PWSS - Magnesian Coast / Artemisium Channel Survey

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PWSS

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Saturday, June 18, 2005 to Friday, June 30, 2006

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Project Description: 

"The second area of investigation in 2005 focused on the Artemision Channel, the site of a famous Greek naval victory over King Xerxes’ Persian fleet in 480 BC fought at the same time as the even more renowned Greek stand at Thermopylae.

The same exploration protocol was followed in the Artemision Channel as the "Hollows of Euboea", where the survey also employed the SuperAchilles. In the course of the survey 30 square kilometers of sea floor were examined for the first time with sidescan sonar supplemented by acoustic profiling. New evidence for sedimentation rates emerged that will enhance the present geological knowledge of bottom conditions." [http://nautarch.tamu.edu/pwss/2005%20Season/2005%20Season.htm]

"The fourth (2006) cruise examined the Magnesian coast and the southern side of the Artemision Channel.

Along the Magnesian coast the expedition collected sidescan sonar targets and acoustic profile data. Their scans covered a linear distance of over 200km and we examined some 75 sidescan anomalies with the Max Rover ROV, while they employed the Thetis to survey regions closer to shore and around rocky headlands.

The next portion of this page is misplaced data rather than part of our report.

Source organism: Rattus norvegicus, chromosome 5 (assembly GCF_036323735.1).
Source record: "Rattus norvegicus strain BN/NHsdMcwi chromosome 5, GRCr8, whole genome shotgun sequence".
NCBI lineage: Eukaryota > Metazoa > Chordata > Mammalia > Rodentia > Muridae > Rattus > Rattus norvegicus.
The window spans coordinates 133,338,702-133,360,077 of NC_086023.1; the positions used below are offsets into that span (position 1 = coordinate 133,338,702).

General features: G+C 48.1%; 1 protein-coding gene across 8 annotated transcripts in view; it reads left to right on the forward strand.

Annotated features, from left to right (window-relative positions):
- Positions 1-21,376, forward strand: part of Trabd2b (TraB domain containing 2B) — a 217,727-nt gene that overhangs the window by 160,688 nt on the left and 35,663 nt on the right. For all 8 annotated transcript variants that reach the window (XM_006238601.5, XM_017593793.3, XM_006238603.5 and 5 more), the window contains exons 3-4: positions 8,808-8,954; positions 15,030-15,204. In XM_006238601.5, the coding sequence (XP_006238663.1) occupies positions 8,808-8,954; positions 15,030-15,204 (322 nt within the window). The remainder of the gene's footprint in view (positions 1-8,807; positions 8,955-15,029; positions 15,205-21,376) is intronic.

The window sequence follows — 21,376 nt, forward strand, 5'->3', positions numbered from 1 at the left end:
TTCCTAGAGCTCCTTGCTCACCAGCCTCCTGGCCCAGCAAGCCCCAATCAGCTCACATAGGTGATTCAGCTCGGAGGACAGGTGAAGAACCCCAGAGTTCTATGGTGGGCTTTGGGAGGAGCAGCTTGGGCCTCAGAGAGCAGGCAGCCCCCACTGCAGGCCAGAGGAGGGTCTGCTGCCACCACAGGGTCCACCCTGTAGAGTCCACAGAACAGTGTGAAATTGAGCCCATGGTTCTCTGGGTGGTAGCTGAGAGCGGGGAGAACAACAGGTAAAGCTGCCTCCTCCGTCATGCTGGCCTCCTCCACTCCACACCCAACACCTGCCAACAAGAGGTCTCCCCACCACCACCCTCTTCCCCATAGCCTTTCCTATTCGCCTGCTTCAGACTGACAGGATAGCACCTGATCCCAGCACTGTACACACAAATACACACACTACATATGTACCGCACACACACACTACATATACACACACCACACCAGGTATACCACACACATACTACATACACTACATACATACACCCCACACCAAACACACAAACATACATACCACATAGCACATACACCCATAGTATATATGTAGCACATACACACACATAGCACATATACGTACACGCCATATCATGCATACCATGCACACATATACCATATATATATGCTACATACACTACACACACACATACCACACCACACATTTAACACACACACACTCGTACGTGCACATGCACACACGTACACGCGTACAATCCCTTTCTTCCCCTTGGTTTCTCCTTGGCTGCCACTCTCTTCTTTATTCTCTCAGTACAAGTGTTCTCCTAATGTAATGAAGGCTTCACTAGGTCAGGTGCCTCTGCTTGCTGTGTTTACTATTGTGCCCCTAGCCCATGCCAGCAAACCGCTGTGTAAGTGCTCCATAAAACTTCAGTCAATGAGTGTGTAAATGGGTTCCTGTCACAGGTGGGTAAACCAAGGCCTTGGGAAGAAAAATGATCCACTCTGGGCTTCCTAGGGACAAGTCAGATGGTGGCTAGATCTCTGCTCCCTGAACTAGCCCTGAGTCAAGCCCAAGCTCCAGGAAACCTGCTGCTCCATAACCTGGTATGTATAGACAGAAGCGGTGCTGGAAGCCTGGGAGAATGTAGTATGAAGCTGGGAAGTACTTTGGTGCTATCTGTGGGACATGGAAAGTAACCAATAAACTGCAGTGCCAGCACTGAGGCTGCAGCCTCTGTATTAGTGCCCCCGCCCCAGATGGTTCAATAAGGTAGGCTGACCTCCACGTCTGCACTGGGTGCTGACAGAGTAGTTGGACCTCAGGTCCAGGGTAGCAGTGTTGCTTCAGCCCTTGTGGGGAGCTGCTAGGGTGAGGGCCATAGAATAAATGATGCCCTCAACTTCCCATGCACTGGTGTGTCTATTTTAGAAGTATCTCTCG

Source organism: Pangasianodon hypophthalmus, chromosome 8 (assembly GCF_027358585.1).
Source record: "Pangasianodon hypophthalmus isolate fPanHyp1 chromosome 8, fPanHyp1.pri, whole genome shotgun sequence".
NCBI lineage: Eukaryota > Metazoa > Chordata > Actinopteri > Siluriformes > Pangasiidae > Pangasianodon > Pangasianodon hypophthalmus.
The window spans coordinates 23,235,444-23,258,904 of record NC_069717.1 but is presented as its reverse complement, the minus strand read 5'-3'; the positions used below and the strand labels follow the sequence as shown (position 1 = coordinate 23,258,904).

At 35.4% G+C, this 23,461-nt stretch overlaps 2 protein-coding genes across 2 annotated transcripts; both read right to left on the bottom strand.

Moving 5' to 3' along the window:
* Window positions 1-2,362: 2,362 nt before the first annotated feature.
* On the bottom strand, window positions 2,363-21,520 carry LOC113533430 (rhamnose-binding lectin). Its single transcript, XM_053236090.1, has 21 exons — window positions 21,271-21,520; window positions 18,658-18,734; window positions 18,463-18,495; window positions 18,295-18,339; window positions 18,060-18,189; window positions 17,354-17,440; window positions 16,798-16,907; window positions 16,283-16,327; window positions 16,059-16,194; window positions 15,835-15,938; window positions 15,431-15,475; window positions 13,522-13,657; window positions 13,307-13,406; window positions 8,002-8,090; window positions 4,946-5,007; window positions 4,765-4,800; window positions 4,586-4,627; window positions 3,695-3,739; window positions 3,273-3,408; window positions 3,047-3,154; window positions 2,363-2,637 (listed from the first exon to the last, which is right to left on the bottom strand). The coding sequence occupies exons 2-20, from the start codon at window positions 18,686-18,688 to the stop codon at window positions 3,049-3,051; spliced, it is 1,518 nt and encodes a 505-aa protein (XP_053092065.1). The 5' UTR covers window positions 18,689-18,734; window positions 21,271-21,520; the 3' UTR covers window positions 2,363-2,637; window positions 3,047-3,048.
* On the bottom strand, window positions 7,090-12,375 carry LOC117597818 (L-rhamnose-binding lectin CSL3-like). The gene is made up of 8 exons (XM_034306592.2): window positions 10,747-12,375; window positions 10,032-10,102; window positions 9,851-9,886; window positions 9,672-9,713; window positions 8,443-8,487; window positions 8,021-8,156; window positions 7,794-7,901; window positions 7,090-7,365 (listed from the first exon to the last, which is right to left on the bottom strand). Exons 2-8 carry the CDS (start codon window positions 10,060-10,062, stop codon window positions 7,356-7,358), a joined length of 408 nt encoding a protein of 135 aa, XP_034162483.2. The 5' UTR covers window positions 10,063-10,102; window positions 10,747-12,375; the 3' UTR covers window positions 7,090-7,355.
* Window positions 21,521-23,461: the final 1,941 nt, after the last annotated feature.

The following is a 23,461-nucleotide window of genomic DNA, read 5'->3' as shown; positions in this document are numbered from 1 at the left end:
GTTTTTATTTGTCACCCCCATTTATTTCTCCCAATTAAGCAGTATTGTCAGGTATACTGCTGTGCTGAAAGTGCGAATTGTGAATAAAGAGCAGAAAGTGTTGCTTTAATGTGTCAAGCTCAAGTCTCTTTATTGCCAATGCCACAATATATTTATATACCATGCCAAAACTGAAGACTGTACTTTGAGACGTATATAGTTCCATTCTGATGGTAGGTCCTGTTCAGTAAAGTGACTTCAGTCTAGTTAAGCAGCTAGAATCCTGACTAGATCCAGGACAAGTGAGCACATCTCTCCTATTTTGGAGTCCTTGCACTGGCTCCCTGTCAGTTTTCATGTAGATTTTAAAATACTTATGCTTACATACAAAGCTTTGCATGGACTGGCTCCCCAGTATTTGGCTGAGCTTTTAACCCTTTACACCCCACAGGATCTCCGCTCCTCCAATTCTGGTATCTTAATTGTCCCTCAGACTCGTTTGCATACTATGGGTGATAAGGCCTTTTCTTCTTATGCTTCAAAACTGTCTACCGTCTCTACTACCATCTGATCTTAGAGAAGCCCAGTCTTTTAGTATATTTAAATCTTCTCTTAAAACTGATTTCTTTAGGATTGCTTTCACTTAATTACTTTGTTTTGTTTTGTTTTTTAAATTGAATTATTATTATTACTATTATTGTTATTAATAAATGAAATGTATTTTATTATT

They visually inspected the coast from modern Cape Sepias north to the plain that divides the massif of Mt. Pelion from that of Mt. Ossa. In this area they searched for remains of Xerxes’ ships destroyed by a nor’easter that lasted three days while the fleet anchored between its base at Therma (modern Thessaloniki) and its stations at Aphetae, opposite the Greek fleet arrayed at Aretemision.

They hoped that the survey of the southern side of the Artemision Channel would not have to contend with deep sediments as this area has yielded some of the most spectacular antiquities recovered from the sea. In the 1920s the famous Artemision bronze statues of the striding god (Zeus or Poseidon), the racehorse and the jockey came from a shipwreck site about 500m offshore from Pevki Bay—the ancient station of the Greek war fleet at Artemision in August, 480 B.C.

One Thetis dive discovered a cluster of some 20 amphoras at the southeastern end of the Artemision channel, strongly suggesting the presence of a shipwreck." [http://nautarch.tamu.edu/pwss/2006%20Season/2006%20Season.htm]

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Project Website: 

http://nautarch.tamu.edu/pwss/2006%20Season/2006%20Season.htm

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